Camp starts three weeks from now and we're buying all the Wonka candy we can find and finalizing our lessons for camp. This will be our fifth trip over to the Czech Republic to help lead a Teen English Camp and our theme this year is pictured above; we will be studying men and women of faith in Czech history. To prepare for the camp (and kill two birds with one stone for the Czech-themed exhibition I have at a local arts centre) I researched all the people we will be studying and drew them. Here're some of the pieces in the gallery that I made for camp.
You see that word in the blog title? It's Czech for "four" and I cannot say it. I try and I try and my American tongue is just not able to say it. Despite my struggles, I'm going back to the Czech Republic for mission trip number čtyři.
If you know me at all, you know I love the Czech Republic. I went there for the first time in 2011 with hesitance and am returning now with a backbone and an ever-increasing love for the people there.
I have waited a month to collect my thoughts and reflect on our worship gatherings and Sunday nights the past four years. For some, it was eleven years and I envy that a bit; I wish I had attended Mosaic in its entirety.
Honestly, the last Mosaic gathering was hard on my heart. I hoped you didn't see me, because I was a lump of sadness. I retreated to our tech booth where I've been doing slides the past few years and was able to watch people worship as our community and it was bittersweet. It has been a real honor to serve in that group. I have so enjoyed watching and listening as you worshiped earnestly and passionately. It was an encouragement to be surrounded by good men and women who grew toward maturity in Christ each week but also got really excited when Chad surprised us with ice cream sandwiches. I liked doing slides because it was, like, super easy. Plus, if I didn't click my mouse, you didn't sing, which was a cool power I possessed. I'm just kidding. I didn't do that often, at least not purposefully.
Chad asked me to prepare a community art project for our last Mosaic gathering as a way to worship (you can worship through paint, it's true) and an opportunity to create something as a group that would serve as a reminder and memento of our growth and time on Sunday nights. Later, I told him it was a bit like making a tombstone for a friend. It didn't feel good, it was grim. I sketched it then created it anyway. I painted everything but the leaves so that everyone who came that last night could help finish it.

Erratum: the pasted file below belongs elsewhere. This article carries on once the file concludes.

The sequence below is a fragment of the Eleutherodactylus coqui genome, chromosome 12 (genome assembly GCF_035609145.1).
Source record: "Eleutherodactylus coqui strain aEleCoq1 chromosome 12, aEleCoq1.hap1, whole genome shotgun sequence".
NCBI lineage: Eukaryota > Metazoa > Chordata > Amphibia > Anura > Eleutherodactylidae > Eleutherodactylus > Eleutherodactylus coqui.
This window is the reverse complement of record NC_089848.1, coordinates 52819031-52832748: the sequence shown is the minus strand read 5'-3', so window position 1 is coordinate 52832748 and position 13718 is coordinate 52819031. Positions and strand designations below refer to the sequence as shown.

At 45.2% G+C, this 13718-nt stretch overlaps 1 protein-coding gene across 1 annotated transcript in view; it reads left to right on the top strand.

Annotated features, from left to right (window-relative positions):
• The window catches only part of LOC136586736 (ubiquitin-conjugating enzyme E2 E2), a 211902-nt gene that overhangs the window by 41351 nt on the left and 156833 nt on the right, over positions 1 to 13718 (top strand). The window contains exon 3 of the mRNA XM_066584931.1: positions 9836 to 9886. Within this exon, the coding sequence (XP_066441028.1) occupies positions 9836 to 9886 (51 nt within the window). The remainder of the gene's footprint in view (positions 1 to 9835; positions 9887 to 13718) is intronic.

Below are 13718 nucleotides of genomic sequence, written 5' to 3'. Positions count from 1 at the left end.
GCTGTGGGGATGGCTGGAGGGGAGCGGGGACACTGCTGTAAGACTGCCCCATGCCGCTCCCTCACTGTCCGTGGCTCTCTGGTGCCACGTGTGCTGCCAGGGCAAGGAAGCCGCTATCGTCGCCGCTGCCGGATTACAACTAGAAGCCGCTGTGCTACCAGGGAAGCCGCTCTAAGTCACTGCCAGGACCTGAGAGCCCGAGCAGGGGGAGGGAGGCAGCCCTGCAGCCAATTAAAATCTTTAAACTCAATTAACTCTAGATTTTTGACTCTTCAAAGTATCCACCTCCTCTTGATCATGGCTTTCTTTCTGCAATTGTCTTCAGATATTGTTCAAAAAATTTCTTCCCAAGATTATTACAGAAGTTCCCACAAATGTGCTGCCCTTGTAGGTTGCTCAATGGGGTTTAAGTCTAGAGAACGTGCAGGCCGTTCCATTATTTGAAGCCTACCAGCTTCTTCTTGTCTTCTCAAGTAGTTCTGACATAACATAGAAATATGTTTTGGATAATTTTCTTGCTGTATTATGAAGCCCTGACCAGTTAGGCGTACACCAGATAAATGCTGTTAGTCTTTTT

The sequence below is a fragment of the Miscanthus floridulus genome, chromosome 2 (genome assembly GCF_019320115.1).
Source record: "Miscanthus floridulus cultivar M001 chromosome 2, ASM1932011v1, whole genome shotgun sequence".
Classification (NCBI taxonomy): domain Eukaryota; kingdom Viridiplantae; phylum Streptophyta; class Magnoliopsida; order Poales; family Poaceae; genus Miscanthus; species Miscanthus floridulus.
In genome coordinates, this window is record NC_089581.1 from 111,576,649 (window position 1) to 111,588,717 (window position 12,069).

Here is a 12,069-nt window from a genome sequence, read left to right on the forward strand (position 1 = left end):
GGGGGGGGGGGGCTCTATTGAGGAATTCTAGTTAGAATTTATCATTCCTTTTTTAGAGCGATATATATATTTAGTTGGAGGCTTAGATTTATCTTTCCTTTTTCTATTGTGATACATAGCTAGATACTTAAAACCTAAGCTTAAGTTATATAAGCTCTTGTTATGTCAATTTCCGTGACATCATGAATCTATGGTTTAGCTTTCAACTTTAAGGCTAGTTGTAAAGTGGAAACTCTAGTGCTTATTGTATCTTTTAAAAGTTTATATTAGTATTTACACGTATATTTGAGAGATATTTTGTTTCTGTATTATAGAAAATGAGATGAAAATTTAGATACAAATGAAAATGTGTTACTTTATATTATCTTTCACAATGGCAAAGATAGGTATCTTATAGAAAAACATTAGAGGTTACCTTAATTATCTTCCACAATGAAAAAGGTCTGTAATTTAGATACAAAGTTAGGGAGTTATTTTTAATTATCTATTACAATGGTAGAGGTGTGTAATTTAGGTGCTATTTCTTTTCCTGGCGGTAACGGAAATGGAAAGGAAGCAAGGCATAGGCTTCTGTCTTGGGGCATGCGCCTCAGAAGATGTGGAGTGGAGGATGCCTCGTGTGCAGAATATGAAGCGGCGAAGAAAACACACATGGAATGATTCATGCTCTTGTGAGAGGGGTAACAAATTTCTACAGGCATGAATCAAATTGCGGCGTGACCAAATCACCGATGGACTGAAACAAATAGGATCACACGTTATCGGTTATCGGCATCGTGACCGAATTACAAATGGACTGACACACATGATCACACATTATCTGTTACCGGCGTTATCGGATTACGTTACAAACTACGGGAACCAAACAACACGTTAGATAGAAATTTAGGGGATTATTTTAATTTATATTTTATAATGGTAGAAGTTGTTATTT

But I wasn't happy about it. Before J & I drove up to church for the last gathering I was putting the tree painting and paints in the car and I thought, "Maybe if nobody shows up we can delay the last Mosaic," because I have the mentality of a third grader sometimes.
Nonetheless, we drove there. It happened. It was fantastic; possibly the best worship gathering we had ever had. Nathan & the band crushed it. As did Chad. When everyone was eating Ray's BBQ and enjoying each others' company, I sat back and thought, "This is such a good moment. This is what Mosaic was: lots of folks enjoying God, food and worship together. Why am I not happy." Everyone seemed really joyful and I felt that's how I should have been, too.
The next week, I beat myself up for not enjoying the last Mosaic. Everything went out without a hitch; it was such a good representation to the other church members who had never attended, to see how great Mosaic was to us; God was there with us and was glorified through it. I was mad at myself for wasting time being sad when there was so much to be joyful about.
So, here I am one month later and my Sunday nights are free for the first time in four years. I realize now that it was okay to shed tears and mourn, even in the midst of joy. I experienced tremendous joy that night and tremendous sadness. This gif is an accurate representation. My mind is clearer now and I am enjoying our Sunday morning Bible Study of The Prodigal God with a section of the Mosaic community. God is really good and provides for us when he also takes things away.